The CDC found that 1.6 million seniors end up in the emergency room every year from injuries received during a fall. The National Institute on Aging reports that 80% of those falls happen in the bathroom. Decreasing eyesight, loss of balance, and slowing reflexes are just a few of the reasons seniors have difficulty navigating the bathroom independently.
When getting into and out of the shower or tub, sitting down and getting up from the toilet become difficult, it’s time to make some changes. If you notice that towel bars and countertops are used to help support balance, it’s time to reconsider the functionality of the bathroom.
Here are a few ideas to reduce hazards and make the bathroom easier to use for the senior in your life.
When a senior needs additional support staying balanced or has dizziness episodes, modify your bathroom to provide that support.
- Make sure towel bars are securely fastened to the wall
- Install grab bars in areas where there is little else to hold on to
- Ensure items seniors might hold on to are slip resistant
If possible, observe how your loved one uses different areas of the bathroom. Watch for where they reach for support—that’s where it’s natural to place grab bars. If you place support in the areas they need it, they will be more likely to use it.
The shower is the worst place to lose balance. It is wet and slippery, and there is little to hold on to.
- Place a sturdy, waterproof shower chair in the shower that won’t slide around
- Build in a bench when you re-tile your shower with slip-resistant tiles
- Eliminate thresholds on the floor between the shower and the rest of the room so the senior doesn’t have to step over the ledge
- Include wide tub surrounds that allow the senior to sit down in order to get out of the tub and onto the floor safely
In a moist environment, slipping is always a concern. Take precautions to decrease slippery surfaces to keep the bathroom safe.
- Use non-slip mats or decals in the shower and tub to decrease slipping
- Place rubber-backed mats outside the tub, in front of the toilet, and at the vanity to decrease wetness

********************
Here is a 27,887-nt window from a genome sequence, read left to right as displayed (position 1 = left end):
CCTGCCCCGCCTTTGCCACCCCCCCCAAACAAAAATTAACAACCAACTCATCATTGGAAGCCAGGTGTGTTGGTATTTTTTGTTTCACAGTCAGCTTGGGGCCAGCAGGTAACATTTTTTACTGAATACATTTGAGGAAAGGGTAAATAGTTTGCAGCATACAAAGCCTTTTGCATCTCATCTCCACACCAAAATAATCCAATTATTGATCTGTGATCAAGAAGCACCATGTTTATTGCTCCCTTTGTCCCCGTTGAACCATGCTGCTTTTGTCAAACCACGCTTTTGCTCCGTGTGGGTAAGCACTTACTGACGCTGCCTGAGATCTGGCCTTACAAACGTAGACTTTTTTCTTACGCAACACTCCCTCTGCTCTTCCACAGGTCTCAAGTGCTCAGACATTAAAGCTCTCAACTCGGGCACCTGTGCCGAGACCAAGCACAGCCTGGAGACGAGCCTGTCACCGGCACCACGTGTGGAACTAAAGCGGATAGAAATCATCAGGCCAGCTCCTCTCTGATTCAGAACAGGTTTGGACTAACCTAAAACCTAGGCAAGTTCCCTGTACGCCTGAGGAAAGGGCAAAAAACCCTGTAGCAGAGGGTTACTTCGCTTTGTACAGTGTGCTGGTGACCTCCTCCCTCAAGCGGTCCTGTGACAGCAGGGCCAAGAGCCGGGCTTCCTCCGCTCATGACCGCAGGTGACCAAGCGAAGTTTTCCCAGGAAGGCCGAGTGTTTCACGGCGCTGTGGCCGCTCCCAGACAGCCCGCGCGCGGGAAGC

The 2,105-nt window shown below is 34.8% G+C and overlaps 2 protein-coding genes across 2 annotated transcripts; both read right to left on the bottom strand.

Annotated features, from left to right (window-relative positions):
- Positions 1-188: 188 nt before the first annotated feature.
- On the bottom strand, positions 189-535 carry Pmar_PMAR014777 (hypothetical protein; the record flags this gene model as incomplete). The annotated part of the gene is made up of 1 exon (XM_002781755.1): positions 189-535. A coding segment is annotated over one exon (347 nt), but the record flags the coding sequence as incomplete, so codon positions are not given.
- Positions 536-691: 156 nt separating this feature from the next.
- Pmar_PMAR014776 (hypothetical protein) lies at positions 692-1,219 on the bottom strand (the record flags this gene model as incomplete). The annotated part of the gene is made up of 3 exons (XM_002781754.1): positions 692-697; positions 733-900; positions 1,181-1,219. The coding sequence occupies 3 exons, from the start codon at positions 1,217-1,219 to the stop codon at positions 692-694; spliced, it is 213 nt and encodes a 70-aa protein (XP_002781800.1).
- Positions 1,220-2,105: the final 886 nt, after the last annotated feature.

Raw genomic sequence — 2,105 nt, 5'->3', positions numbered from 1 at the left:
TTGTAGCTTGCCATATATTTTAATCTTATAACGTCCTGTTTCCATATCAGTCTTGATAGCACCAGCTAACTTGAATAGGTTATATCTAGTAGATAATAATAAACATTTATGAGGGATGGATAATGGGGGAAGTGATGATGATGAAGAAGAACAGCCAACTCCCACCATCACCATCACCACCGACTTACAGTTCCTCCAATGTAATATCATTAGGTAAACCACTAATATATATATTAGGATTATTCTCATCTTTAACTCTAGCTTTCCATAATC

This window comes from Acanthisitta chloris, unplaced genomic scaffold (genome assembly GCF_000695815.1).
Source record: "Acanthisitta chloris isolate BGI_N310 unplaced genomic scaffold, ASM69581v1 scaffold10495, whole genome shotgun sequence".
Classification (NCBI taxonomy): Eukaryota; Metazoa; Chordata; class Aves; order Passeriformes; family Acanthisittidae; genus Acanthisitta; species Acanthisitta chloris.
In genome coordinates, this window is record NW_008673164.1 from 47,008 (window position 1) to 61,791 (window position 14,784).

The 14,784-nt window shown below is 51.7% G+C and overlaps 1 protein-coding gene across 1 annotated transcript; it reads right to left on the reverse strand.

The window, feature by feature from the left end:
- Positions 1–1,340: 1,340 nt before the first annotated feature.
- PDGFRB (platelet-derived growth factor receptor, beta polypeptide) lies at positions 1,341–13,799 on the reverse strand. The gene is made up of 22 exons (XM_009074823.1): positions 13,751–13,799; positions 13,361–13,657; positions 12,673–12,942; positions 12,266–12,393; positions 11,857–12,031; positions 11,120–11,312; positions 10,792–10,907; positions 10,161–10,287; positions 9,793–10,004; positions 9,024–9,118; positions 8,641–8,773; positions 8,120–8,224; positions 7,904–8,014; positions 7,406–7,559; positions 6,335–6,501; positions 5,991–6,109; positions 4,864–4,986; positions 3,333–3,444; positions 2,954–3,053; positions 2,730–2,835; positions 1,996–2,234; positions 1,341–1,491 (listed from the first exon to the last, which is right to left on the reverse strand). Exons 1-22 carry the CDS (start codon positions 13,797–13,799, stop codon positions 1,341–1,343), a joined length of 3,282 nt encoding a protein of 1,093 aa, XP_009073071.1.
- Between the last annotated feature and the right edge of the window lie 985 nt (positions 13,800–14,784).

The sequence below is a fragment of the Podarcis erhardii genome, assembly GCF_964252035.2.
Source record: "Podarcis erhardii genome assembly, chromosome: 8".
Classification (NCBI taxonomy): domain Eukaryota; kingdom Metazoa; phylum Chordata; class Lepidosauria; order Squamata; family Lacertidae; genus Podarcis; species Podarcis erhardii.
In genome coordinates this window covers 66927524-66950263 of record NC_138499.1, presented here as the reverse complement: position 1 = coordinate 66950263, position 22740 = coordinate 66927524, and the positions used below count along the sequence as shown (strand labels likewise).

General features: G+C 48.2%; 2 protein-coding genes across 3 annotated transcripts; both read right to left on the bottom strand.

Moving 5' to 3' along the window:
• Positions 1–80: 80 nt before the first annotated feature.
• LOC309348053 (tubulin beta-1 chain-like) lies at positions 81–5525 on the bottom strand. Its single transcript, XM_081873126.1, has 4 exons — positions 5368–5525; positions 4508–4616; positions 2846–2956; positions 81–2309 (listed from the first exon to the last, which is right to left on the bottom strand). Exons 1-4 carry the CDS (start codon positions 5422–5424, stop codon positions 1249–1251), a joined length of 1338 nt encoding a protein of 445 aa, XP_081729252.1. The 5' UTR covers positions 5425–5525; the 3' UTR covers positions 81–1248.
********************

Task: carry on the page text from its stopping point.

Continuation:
- Don’t forget to place non-slip strips at areas where seniors place hands—slipping happens on counters and walls, as well as floors
- Install textured tile on the floor, this increases grip—ensure that any tile used in the bathroom is rated for bathroom use
Reaching, Standing, Bending, Sitting Problems
The bathroom, and everything that goes on there, can be physically demanding to a senior.
Provide help to make the physical demands of daily hygiene simpler.
- Use raised toilet seats or install a new hanging toilet that can be placed at any height
- Install grab bars around the toilet and shower areas
- Remodel the bathroom to be very near to where the senior spends his or her time
- Put in storage where it’s needed. A linen closet down the hall is hardly helpful
- Make sure basics like shampoo in the shower and extra toilet paper right next to the commode are within easy reach
Other Safety Measures
In addition to an environment designed for comfort and ease, a few extra precautions can give you peace of mind.
- Regular cleaning may help prevent a hazardous environment
- Keep clutter out. The easier it is to move around the bathroom, the safer it will be
- Make sure there is plenty of light in the bathroom and on the path to the bathroom
- Install a telephone in the bathroom or get one of those life-saving alert systems so your loved one can call for help